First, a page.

In 1946 Saul Leiter left Pennsylvania for New York City in pursuit of a creative career, abandoning his theological studies at rabbinical school. Soon after moving, Leiter was introduced to photography by American artist Richard Pousette-Dart and it became his main source of artistic output. The photographer only gained recognition for his work much later in his life, with Tomas Leach’s 2012 film, In No Great Hurry: 13 Life Lessons with Saul Leiter, feeling like the first real insight into the reserved photographer’s career. He is now regarded as a leading figure in the field and the new retrospective at The Photographers’ Gallery is the first major UK-based show of his work.
Leiter, who died in 2013, combined street photography with portraiture, fashion and architecture in ways that remain relevant today. His subjects were anything he deemed interesting: passers-by, shop windows, street signs and cars among other things. Unlike many photographer’s that took to New York’s bustling streets, Leiter was only interested in the fleeting moments and the accidental. This is apparent in his early black and white photographs from the 1940s and 50s, which sit at the front of the exhibition. Rarely are faces captured and instead the reflections and silhouettes of his subjects are the focus, as well as the stark contrast between the light and grey corners of the city.
The photographs have been hung in lines like rows of buildings, and the wooden floor of the gallery acts like an emptier, less chaotic street. This peacefulness fits perfectly with Leiter’s images, which are quiet, striking and composed. It’s a show to take time over, and despite the close hanging of his work, there’s still room to mull over the colours, the textures and feelings his photographs conjure.
Unlike his contemporaries Leiter was an early adopter of colour photography, despite many others rejecting it at the time as they deemed the vivid colours it produced unsuitable for “artistic expression.” Leiter used colour film that was past its sell-by date to save money, but it meant the tones and shades created were more muted and gentle than normal. In the exhibition, it makes the transition from black and white to colour luxuriously smooth, with our first glimpse of his colour photography through the commercial work Leiter created for fashion mags like British Vogue, Elle and Nova up until the 1970s.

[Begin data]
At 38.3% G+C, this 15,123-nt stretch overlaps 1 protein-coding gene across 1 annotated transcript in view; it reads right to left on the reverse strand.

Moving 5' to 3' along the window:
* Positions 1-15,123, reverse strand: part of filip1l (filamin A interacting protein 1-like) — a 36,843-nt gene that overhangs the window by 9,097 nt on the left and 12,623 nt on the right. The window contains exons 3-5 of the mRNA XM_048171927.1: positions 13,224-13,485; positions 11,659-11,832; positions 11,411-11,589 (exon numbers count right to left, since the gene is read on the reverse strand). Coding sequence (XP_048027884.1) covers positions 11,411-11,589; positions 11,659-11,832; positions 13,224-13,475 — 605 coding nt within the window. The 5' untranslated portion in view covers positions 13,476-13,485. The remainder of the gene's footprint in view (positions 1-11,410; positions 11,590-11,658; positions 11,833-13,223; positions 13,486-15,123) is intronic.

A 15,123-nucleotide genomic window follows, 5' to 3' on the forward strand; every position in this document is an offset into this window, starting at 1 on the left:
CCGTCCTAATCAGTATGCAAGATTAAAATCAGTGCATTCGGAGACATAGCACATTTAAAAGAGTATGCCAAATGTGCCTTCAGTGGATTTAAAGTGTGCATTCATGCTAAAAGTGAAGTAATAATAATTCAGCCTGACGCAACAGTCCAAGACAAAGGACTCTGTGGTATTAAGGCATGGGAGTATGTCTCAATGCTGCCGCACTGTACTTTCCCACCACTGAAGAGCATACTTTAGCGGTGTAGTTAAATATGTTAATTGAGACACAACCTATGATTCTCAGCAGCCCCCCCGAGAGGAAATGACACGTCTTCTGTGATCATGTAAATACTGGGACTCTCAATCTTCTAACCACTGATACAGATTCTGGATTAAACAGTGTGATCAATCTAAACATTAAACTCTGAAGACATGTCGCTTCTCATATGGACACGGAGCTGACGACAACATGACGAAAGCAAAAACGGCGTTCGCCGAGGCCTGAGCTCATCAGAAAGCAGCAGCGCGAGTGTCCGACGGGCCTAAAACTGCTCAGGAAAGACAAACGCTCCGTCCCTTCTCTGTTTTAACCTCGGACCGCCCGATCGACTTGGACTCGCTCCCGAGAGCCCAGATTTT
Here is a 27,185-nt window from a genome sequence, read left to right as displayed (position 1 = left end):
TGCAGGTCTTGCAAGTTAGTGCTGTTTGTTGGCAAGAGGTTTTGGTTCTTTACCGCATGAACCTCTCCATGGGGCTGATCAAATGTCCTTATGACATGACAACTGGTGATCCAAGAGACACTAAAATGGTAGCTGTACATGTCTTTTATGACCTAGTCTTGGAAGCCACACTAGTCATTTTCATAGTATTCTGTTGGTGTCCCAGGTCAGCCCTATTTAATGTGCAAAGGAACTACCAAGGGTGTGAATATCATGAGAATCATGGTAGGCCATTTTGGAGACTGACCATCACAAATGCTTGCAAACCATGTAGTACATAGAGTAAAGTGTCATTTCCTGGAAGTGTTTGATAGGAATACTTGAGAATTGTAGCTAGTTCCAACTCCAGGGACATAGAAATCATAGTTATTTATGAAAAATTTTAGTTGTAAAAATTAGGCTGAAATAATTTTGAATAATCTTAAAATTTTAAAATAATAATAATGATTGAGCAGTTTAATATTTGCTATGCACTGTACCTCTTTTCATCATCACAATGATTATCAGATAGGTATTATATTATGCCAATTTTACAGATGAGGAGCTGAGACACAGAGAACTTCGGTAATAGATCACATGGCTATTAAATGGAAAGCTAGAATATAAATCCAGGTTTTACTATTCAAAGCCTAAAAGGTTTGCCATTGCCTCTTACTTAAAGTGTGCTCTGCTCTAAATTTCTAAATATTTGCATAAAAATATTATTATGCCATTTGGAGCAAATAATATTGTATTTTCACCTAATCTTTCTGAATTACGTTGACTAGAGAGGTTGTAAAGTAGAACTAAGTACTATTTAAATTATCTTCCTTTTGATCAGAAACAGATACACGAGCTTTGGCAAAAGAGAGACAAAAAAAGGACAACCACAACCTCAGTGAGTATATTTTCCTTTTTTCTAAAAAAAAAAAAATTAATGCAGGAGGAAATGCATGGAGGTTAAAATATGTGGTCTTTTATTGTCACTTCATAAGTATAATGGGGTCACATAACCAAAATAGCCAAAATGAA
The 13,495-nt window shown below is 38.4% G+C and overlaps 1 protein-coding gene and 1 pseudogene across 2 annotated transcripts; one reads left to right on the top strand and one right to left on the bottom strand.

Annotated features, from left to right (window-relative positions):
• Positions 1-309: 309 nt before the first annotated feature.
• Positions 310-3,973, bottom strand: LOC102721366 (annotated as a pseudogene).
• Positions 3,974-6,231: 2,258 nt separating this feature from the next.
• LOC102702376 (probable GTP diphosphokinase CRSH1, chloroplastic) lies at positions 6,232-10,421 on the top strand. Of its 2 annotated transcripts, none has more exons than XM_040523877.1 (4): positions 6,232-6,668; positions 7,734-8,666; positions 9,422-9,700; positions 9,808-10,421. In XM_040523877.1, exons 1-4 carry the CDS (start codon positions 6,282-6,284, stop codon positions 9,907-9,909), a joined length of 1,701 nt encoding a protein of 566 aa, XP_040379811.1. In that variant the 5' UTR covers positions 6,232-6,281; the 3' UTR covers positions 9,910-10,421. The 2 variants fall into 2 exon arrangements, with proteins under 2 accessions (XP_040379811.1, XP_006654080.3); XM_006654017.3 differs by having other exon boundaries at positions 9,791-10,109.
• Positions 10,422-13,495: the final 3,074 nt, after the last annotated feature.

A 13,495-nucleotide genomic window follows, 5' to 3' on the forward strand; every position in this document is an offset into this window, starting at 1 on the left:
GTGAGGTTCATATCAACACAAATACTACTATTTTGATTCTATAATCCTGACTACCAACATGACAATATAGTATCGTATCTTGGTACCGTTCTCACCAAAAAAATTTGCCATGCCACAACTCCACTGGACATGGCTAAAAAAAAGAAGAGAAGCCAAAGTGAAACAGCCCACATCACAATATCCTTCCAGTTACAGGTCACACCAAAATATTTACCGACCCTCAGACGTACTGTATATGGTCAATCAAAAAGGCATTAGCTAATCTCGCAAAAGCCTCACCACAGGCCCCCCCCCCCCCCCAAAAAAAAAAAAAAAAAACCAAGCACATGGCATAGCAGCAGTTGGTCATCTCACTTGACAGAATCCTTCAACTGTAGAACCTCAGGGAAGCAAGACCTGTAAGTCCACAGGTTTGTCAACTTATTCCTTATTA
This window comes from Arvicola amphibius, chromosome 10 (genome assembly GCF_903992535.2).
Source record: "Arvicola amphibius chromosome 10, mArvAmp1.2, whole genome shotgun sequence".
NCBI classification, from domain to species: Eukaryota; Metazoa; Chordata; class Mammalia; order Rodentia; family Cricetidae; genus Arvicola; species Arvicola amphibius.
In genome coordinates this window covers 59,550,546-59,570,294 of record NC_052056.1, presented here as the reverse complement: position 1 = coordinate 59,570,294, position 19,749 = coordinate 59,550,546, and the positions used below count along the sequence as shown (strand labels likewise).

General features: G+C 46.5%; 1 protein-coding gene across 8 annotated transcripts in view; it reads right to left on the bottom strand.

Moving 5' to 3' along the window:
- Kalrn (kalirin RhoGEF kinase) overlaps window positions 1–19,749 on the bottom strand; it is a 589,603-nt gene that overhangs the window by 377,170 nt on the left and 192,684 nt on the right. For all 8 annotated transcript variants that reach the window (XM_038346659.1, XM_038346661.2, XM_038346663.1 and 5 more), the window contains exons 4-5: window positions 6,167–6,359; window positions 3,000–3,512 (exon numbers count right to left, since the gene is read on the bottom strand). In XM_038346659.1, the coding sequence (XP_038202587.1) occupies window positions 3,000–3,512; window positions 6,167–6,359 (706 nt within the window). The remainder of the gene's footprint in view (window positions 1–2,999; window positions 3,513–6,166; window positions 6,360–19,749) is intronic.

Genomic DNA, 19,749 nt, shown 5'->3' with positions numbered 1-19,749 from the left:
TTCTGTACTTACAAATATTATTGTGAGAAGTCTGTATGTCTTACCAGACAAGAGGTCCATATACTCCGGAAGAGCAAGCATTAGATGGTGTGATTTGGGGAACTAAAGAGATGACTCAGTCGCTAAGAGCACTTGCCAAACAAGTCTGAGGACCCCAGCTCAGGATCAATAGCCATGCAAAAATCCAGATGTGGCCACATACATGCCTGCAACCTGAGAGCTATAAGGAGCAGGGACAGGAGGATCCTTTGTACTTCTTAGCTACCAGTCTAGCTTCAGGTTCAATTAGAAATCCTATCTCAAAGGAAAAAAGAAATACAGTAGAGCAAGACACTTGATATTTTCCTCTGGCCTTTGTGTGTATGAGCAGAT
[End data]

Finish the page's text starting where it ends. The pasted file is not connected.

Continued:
Leiter’s first commission was for Harper’s Bazaar, and throughout his commercial work he managed to retain his own style which often had a narrative draped in complex, delicate colours with a soft focus. This painterly approach appears in his other colour photography where glimmers of Rothko’s colour field paintings can be picked out, like Through Boards, which on first glance appears to be an image wrapped in swathes of crimson, black and white, but on closer inspection simply a scene from outside a shop taken behind a boarded up window. The intimacy he creates even from afar is what elevates Leiter’s photography far beyond the street photography we’re used to. A celebration of his work might be belated, but it’s needed if only as a lesson in how to frame insignificant moments as something worth paying attention to.
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